complex.h math functions
Steve Kargl
sgk at troutmask.apl.washington.edu
Fri Sep 30 08:27:40 PDT 2005
On Sat, Oct 01, 2005 at 12:03:01AM +1000, Bruce Evans wrote:
> On Thu, 29 Sep 2005, Steve Kargl wrote:
>
> >Is it permissible to implement the complex.h math
> >functions in terms of functions in math.h. For
>
> There are no namespace problems AFAIK, and the C standard doesn't
> require any particular quality of implementation.
Good. I found a copy of n869 via google. Hopefully, the
actual standard and the draft do not greatly disagree.
As you may of guessed, I've put logl() on the back burner
for the moment. I was hoping the complex.h functions
would be easier to do.
> >example, if z = x + I * y, then
> >
> >cos(z) = cos(x) * cosh(y) - I sin(x) * sinh(y)
> >
> >This can be (naively?) implemented as
> >
> >double complex
> >ccos(double complex z)
> >{
> > double x, y;
> > x = creal(z);
> > y = cimag(y);
> > return (cosh(y) * (cos(x) - I * sin(x) * tanh(y)));
> >}
>
> The original formula gives a much better implementation. It is missing
> serious bugs at points where tanh(y) == +-Inf; it may be missing bugs
> at points where y is a NaN (*); tanh(y) takes more work to compute than
> sinh(y), and then multiplying it by cosh(y) gives 1 extra multultiplication
> that doesn't take much longer (relatively) but loses precision (relatively
> more).
tanh(y) can't be +-Inf. |tanh(y)| <= 1 for all y (except NaN),
so cos(), sin(), and tanh() are bounded and only cosh() diverges
to +Inf for large argument. A slightly better implementation than
the above would be
if (y == 0.) return (cos(x));
if (x == 0.) return (cosh(y));
return (cosh(y) * (cos(x) - I * sin(x) * tanh(y)));
I can restore the sinh(y).
> (*) The best treatment of exceptional args is unclear, but C99 specifies
> a treatment in detail in at least n869.txt. This spec probably rules out
> simply using formulae as above -- exceptional args need to be handled
> specially unless you can be sure that applying the formulae results in
> the specified NaNs, etc. From n869.txt:
>
> % ccos(z) = ccosh(iz)
> % ...
>
> Some functions, including ccos() are specified in terms of others like this.
OK, I'll use the implementation details of ccosh to infer the
handling of exceptional values.
> % G.5.2.4 The ccosh functions
> %
> % -- ccosh(conj(z)) = conj(ccosh(z)) and ccosh is even.
>
> A strict reading says that we must ensure that if a formula is used, the
> rounding must always go in such a way that these symmetries are preserved
> _exactly_. Rounding to nearest may give this, but this is not clear.
> Rounding towards Inf obviously wouldn't give this.
I haven't looked closely enough at libm, but I suspect that it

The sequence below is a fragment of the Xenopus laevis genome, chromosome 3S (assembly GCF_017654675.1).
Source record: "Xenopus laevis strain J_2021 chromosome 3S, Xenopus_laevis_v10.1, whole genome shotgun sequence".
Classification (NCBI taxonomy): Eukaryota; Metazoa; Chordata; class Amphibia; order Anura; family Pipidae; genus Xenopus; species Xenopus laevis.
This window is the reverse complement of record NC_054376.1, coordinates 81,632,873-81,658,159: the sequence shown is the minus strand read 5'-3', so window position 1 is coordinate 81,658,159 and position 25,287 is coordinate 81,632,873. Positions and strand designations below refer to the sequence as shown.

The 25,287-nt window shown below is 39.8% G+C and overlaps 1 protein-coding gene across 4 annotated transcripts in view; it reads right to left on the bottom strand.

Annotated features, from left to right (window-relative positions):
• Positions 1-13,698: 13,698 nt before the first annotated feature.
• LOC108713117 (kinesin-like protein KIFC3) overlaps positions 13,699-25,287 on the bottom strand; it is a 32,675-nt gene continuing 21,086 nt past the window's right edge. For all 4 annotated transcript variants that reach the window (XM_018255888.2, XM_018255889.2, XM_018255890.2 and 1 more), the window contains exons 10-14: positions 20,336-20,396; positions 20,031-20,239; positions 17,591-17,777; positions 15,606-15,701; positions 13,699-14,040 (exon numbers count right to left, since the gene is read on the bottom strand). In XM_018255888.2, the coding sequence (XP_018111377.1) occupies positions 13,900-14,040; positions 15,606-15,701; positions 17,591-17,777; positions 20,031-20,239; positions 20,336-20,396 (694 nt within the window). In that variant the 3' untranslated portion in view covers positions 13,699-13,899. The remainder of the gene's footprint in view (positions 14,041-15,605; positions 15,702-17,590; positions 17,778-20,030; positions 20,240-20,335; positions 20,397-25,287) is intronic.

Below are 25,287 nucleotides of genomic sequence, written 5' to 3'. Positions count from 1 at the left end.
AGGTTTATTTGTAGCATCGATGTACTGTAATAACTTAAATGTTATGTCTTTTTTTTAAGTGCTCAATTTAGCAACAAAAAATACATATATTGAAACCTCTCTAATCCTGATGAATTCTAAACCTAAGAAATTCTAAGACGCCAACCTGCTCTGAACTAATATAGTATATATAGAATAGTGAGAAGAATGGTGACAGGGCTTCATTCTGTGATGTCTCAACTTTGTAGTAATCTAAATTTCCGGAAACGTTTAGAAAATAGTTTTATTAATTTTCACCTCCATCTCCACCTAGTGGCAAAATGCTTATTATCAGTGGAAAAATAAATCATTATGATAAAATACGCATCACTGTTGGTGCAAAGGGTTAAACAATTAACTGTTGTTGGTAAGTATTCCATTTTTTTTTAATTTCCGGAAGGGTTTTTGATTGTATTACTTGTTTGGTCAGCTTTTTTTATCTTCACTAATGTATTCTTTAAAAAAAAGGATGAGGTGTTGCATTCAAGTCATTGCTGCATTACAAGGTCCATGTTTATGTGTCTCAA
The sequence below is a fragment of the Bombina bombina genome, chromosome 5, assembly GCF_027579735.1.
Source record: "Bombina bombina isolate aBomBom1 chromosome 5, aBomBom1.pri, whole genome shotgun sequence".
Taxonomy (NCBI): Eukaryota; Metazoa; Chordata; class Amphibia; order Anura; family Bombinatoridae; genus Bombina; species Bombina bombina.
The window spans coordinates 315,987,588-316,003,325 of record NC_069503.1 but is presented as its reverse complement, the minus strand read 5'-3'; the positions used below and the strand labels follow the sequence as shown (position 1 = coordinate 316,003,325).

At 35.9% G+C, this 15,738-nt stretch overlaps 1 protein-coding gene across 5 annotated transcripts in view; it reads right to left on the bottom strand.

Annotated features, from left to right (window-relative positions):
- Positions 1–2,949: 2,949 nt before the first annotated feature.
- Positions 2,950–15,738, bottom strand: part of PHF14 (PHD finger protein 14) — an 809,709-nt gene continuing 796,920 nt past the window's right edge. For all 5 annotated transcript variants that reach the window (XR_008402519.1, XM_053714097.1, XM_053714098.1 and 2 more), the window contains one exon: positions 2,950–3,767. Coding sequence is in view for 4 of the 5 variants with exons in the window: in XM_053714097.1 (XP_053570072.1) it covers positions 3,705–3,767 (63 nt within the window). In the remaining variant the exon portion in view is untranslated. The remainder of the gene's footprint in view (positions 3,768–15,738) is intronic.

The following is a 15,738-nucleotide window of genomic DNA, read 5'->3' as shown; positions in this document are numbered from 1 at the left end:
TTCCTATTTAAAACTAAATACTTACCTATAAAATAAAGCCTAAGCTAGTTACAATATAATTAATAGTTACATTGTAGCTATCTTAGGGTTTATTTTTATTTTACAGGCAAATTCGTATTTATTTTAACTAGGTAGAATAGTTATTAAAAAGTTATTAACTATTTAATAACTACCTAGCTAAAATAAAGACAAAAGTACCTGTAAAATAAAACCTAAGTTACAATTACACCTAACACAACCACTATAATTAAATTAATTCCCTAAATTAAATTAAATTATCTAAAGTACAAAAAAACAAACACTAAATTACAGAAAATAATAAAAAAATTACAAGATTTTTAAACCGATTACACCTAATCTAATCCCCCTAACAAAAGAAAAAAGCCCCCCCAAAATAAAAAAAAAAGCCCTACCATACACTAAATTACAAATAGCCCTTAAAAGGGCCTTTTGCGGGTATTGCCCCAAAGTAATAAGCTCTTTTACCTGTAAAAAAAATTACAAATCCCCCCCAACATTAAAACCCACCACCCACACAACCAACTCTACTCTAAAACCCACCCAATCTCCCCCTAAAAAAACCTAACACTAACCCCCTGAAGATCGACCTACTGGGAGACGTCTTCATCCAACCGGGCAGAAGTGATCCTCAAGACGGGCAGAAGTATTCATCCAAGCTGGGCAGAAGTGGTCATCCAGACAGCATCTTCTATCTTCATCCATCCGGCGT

it at best handles round-to-nearest. The default rounding in
FreeBSD is round-to-nearest. To place greater restrictions on
the complex.h with respect to proper handling of all rounding
modes than we have on libm would seem to be an undue requirement.
If a programmer sets another rounding mode, then its her responsibility
o test that libm has the expected behavior.
> I just realized that many of the complications here are for type-generic
> functions. 0.0 is quite different from (0.0 + I * 0.0) since it has
> type double but the latter has type Complex. When combined with +0
> being slightly different from -0, this gives zillions of cases.
Signed zero are going to be important especially for those complex.h
functions with branch cuts (e.g., csqrt). We do not want to return
a value on the wrong Riemann sheet. Of course, this is an implementation
detail that I'll worry about when I consider a fucntion with a branch
cut.
> % -- ccosh(+0+i) returns NaN±i0 (where the sign of the
> % imaginary part of the result is unspecified) and raises
> % the invalid exception.
>
> This is apparently a bug in n869.txt. ccosh() on finite values is never
> a NaN.
>
> %
> % -- ccosh(++i0) returns ++i0.
>
> Here ++ is not the C operator, but something like +-. It may be another
> bug that this says ++ and not +-. Shouldn't the result reverse the sign?
I found n869.pdf. I wonder if the above is suppose to be
ccosh(+Inf+i0) = +inf+i0
because the pdf has no ++i0 case.
>
> %
> % -- ccosh(++i) returns ++iNaN and raises the invalid
> % exception.
> %
> % -- ccosh(x+i) returns NaN+iNaN and raises the invalid
> % exception, for finite nonzero x.
>
> More bugs in n869.txt.
>
> %
> % -- ccosh(++iy) returns +cis(y), for finite nonzero y.
>
> cis(y) is (cos(y) + I * sin(y)). This says that if the arg is pure
> imaginary then the implicit real part of the arg (= 0) must not affect
> the result, and it says something about signs.
Again, the pdf file has
ccosh(+Inf+iy) = +Inf cis(y) (finite nonzero y).
which I infer means the sign on Inf is determined from cis(y).
Thanks for visiting the accuracy issue. I came to essentially
the same conclusion that you have. If we had reasonable
implementations of the long double complex function, we could
use these to compute float complex and double complex to achieve
better accuracy. Of course, performance would suffer.
--
Steve
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